The Invented Average: University Graduates as the Middle Class in Interwar Japan

Jamyung Choi, Sungkyunkwan University

How and why did educated white-collar workers come to be understood as the middle-class in modern Japan? This idea has existed since the turn of the century, but historians have rarely historicized the association of the idea of the middle class and the rise of a country’s most educated citizens. By analyzing the ways social engineers, scholars, business recruiters, and aspiring individuals discursively constructed the notion of the middle class in interwar Japan, this article highlights how university graduates were reinvented as the average citizens, or common man. Through the so-called linguistic turn, recent social historians explain that social classes were not given, but socially constructed, and the boundaries of social classes were often highly contested. Inspired by this approach, recent historians addressed the inclusiveness of the middle class as a social category. However, this discursive approach is hardly enough to explore the lingering inequalities behind middle-class rhetoric. By looking at both discursive and institutional history, this article explores how university graduates were chosen and presented as the average, relatable citizens of modern Japan and considers what this association meant for the expression and solution of inequalities in Japan and beyond.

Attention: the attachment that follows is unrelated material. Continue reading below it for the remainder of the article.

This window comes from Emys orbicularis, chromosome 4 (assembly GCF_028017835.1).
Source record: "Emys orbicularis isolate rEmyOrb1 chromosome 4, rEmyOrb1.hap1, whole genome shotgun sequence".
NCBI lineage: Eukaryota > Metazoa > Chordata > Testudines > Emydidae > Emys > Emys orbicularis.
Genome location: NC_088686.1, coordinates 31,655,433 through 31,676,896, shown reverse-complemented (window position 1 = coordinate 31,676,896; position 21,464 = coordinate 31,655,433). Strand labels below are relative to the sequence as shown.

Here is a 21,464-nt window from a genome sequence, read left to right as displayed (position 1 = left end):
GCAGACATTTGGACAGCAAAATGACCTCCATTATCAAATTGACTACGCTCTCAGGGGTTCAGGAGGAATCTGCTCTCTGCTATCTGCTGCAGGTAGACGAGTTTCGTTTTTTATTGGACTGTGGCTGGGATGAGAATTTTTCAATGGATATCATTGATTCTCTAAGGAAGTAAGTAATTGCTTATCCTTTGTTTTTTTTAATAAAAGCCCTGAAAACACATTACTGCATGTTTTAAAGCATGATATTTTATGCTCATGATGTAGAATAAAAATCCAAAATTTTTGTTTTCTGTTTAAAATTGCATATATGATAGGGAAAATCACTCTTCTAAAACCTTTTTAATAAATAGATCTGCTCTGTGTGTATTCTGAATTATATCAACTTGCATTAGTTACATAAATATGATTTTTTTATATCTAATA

No extended abstract or paper available

 Presented in Session 102. The Boundaries of Class: Where Proletarians and Bourgeoisie Meet